After dazzling Eagles season, a familiar, forlorn feeling

Eagles fans were in a joyous mood early in Saturday night's wild-card playoff game against the New Orleans Saints.
Eagles fans were in a joyous mood early in Saturday night's wild-card playoff game against the New Orleans Saints. (RON CORTES / Staff Photographer)
Posted: January 06, 2014

They started filing for the exits before it was even finished - Eagles fans trudging to the Lincoln Financial Field concourses with seconds still left on the game clock, leaving for a long walk back to their cars, to the Broad Street Line, to wherever they needed to go to forget. It was the expected reaction. It was the natural reaction. It was the Philadelphia reaction.

The Eagles lost an excruciating playoff game Saturday night to the New Orleans Saints, 26-24, that ended in the most excruciating manner possible: a field goal at the final buzzer, 32 yards by Shayne Graham. Spot down. Kick up. Kick good. Season over.

So ended the Eagles' unlikely bid for a Super Bowl in Chip Kelly's first season as head coach, and only with the grace of time and distance will the team's players and fans come to appreciate how far the Eagles had progressed. None of that progress matters in the immediate aftermath of such a loss. No one thinks about it. But it was there nonetheless.

The Eagles have, in Kelly, a worthy head coach. They have, in Nick Foles, a young and promising starting quarterback. And though the franchise's 53 years without an NFL championship makes it difficult to reconcile at the moment, the Eagles have time, and they will learn from what happened here Saturday.

Entering the game, the conventional wisdom had been that the Eagles ought to be the more relaxed team, freed by the meager expectations with which they had begun training camp in July. They had won just four games last year, and they remained among the 10 youngest teams in the NFL this year, and they had a new head coach and a new coaching staff and had to change starting quarterbacks in the middle of the season, and they'd gone ahead and won 10 games and the NFC East anyway, so what the heck? Why not play with abandon, with uncluttered minds? What did they have to lose?

After all, it was the Saints who had never won a road playoff game in their history. It was the Saints who this season were a below-average team outside of their home stadium, the Superdome, going 8-0 there and 3-5 outside it. It was the Saints, presumably, who were facing pressure.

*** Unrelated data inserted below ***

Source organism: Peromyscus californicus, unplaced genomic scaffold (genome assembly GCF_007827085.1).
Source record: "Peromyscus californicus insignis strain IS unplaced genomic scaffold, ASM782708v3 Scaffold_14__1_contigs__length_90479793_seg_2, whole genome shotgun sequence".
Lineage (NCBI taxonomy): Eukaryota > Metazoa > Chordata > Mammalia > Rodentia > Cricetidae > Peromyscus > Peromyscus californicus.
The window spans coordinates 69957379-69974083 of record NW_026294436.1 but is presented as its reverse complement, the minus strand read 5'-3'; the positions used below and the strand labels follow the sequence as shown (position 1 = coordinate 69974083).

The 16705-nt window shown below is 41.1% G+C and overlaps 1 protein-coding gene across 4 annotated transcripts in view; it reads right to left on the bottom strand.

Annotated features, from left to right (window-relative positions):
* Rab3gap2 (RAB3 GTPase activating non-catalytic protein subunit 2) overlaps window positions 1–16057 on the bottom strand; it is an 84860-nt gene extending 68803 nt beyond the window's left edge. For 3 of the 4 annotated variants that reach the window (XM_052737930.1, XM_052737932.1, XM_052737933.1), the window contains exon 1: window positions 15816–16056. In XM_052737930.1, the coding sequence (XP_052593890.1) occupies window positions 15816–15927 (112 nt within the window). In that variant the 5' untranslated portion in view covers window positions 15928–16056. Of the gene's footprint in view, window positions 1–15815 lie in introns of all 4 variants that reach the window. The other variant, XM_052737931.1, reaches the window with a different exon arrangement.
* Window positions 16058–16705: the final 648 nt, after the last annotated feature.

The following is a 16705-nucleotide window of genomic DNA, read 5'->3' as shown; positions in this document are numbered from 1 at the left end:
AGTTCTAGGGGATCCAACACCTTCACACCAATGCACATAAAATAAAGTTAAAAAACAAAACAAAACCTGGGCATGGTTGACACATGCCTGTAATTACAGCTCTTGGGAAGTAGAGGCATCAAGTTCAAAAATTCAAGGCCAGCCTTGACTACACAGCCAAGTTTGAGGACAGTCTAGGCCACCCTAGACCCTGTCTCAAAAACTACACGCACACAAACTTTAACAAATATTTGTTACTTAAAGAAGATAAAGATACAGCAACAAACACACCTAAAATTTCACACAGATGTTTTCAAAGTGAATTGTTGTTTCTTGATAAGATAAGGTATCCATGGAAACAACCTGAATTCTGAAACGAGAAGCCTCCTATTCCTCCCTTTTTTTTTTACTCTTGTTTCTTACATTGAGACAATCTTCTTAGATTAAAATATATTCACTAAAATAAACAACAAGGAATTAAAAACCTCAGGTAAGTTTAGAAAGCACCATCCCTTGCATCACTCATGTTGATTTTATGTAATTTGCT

Instead, the Eagles were the ones with the yips. Their first sustained drive of the game ended without points when Foles dropped back, looked for an open receiver, counted to 10, looked again, hummed the bridge of "I Want to Hold Your Hand," looked one more time, and took a sack that pushed the offense out of field-goal range. Early in the third quarter, Foles was more decisive on a third-down pass, finding wide receiver Riley Cooper on a crossing route. There was nothing but green in front of Cooper. The nearest New Orleans defender might as well have been sitting in a café on Tchoupitoulas Street. Cooper dropped the pass.

Those mistakes and the Saints' ability to neutralize the Eagles' two most talented skill-position players on offense - running back LeSean McCoy and receiver DeSean Jackson - allowed New Orleans to forge a 20-7 lead late in the third quarter. The Eagles had intercepted Saints quarterback Drew Brees twice in the first half, and the cold had appeared to affect a fair number of Brees' passes, causing the football to flutter and dip as it left his hand, as if he were throwing snowflakes, and the older, wiser Saints had withstood it.

Then came the important part for the Eagles, not just on Saturday but for their future: They did not roll over. They came back. They scored on each of their next three possessions, taking a 24-23 lead when Foles found rookie tight end Zach Ertz for a 3-yard touchdown pass with 4 minutes, 54 seconds left in regulation. The rally was a microcosm of their season - one that had seen them lose five of their first eight games before winning seven of their last eight and charging to their first division title since 2010.

"There are times when you are 3-5 and you can start to question the plan," Kelly had said before the game, "and these guys didn't question the plan. I think when we made mistakes, we all made mistakes, but we owned our mistakes. And I think when you own up to your mistakes, then you can correct them. But if you never make them and you constantly make excuses, then you're never going to fix it. I think these guys owned up to it and did that."

They did all of that again on Saturday. It just wasn't enough. After Ertz's touchdown, a long kickoff return by New Orleans' Darren Sproles and a personal-foul penalty on the Eagles' Cary Williams handed the Saints marvelous field position.

They drove far enough so that Graham's field-goal attempt was a mere formality, and when the ball glided through the uprights, hundreds of seats at the Linc were already empty. The Eagles had crafted a marvelous season, given where they were a year ago, a genuinely pleasant surprise. But now the place was solemn and silent, and the feeling was familiar to everyone there and gone.


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